Friday, May 16, 2008

Ethical Dilemma

I have an ethical dilemma. I do occasional freelance projects, including sub-contracting from a friend who in turn contracts directly with clients. A couple weeks ago, we had a three-way call with a client to discuss a project. My friend introduced me as the programmer who would be working on the project, and I gave the client my contact information so we could discuss the project more directly.

Anyway, due to certain circumstances, I didn't end up taking this project from my friend. Time goes by, my friend doesn't get the job done, the client starts getting irritated with the delay, and finally emails me, asking if I'd like to work for him directly, rather than going through this friend.

What's the ethical response?

My immediate response is: No. It would be unethical for me to take this job. My friend lined it up, presumably has the intention of doing it, so I shouldn't interfere. However, do the following facts change the situation?
  1. It's been 4 weeks since my friend lined up the project, and still hasn't completed it. The client obviously needs it done quickly, and doesn't care who does it.
  2. My friend owes my $1,000.
I still don't think that changes the ethicalness of it, not to mention I just wouldn't want to get caught in the middle of anything.

My response was initially going to be that I'd be happy to take on future projects, but I was going to take a hands-off approach to the current project. However, just now while I was typing this blog post, my dilemma was solved.

My friend and I started talking on IM, and I delicately mentioned that his client was getting impatient. My friend promptly asked if I wanted to take over the job. Dilemma solved.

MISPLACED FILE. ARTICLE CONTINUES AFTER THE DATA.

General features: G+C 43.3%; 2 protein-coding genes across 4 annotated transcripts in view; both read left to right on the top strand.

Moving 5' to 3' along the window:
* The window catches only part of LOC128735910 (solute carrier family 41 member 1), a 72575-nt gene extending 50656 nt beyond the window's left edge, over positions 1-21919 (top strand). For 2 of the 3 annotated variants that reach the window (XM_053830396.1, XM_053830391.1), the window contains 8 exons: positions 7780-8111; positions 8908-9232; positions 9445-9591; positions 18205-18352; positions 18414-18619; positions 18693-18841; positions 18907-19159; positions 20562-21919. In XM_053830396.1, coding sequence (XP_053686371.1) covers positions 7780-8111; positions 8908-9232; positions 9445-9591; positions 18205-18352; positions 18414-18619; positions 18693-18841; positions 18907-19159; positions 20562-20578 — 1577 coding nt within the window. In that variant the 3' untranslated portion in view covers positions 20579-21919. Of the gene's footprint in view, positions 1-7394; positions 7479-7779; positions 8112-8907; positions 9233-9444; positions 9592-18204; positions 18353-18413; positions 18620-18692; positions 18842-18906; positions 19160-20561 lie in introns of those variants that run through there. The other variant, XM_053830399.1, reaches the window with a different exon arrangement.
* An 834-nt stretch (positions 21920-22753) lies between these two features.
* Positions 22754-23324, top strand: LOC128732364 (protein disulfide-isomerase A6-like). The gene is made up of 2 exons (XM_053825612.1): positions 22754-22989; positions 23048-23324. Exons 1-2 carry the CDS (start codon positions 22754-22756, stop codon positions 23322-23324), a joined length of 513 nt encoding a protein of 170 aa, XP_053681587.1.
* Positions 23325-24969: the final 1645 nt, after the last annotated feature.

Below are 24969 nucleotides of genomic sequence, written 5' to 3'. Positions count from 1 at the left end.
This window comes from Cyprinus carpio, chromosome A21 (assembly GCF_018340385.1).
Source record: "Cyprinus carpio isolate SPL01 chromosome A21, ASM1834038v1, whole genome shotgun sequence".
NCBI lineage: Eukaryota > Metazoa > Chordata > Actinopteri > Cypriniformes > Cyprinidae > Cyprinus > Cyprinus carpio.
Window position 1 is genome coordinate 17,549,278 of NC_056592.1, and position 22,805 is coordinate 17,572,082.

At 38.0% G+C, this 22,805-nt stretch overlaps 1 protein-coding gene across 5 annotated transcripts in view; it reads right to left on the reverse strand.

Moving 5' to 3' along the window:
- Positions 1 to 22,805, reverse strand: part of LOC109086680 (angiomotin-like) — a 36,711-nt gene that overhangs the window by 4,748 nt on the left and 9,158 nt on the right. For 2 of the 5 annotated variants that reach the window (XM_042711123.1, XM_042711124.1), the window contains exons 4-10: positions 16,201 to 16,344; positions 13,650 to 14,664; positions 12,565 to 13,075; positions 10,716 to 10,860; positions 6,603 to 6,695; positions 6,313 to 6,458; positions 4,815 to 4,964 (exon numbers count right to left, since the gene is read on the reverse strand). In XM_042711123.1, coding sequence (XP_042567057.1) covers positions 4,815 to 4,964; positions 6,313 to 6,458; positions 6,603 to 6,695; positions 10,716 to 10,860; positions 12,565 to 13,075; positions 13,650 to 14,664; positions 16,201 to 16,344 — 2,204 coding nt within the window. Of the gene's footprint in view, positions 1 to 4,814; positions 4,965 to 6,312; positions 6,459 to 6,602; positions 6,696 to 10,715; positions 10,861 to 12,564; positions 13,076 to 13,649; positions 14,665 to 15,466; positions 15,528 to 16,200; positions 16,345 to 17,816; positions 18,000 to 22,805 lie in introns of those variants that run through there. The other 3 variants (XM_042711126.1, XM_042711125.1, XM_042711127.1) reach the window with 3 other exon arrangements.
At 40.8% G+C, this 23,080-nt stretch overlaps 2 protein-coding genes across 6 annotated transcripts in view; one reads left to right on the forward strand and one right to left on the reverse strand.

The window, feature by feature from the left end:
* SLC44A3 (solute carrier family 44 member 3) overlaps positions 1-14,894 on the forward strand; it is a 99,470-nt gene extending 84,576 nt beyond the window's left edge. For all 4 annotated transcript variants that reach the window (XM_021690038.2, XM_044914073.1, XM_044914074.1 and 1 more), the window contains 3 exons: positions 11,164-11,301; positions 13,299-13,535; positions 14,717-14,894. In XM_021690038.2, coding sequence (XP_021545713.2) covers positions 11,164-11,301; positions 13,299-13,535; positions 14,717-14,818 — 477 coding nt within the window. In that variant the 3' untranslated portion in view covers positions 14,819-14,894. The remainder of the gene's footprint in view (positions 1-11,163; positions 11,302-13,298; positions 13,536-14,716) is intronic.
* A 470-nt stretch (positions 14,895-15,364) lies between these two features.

Although that's good, I was actually looking forward to seeing other peoples' takes on the situation. Feel free to comment if you'd like. :)

P.S. Amazon is interested in doing an interview with me. Is an interesting job/good pay/good benefits worth living in Seattle and giving up the freedom that freelancing would give me? If all I had to do was the programming side of freelance work, I'd stay as a freelancer in a heartbeat, but I also have situations like the one I posted about above...


Xirax said...

Is an interesting job/good pay/good benefits worth living in Seattle and giving up the freedom that freelancing would give me?
At least not for me. I don't want to work for big companies. I'd rather work for myself :) Maybe it's less money, but I'd be my own boss, and will be doing what I am interested in. If it wasn't for the visa thing, I'd probably be eBay trading full-time, or doing some other business venture.

The Writer said...

So how come we're not working on a business venture together? :)

And what prevents you from eBaying full-time? It's not like you clock-in for a certain number of hours. Is it the time, or the amount of money that your visa has problems with?

Xirax said...

To stay in the country I need a visa. There are two kinds: educational and work. After I am done with school I'll need work visa. Only an established registered American company can apply on my behalf for one of those, so I actually need to work for someone other than me :(

Right now I don't have enough capital to start trading since I need to pay tuition, but I plan on it after I graduate. Again.

Anonymous said...

You don't actually want money... or freedom.

You want security.

Security can come from freelancing and it can come from non-freelance work.

A lack of security can come from freelancing and it can come from non-freelance work.

Five steps:

Love what you do, do it better than most, get paid, invest as much of your income as possible, hope to avoid major disasters, and you're more likely to achieve security in pieces along the way as well as at the end of your life. Yes, that's a really long sentence. :-)

The key for me is to be so good at what I love that I get paid well. Then, when I set that money aside for later in life I don't worry as much.

Freelance or not, the advice above will still work.

Good luck!

(I've heard nasty rumors about Amazon - beware.)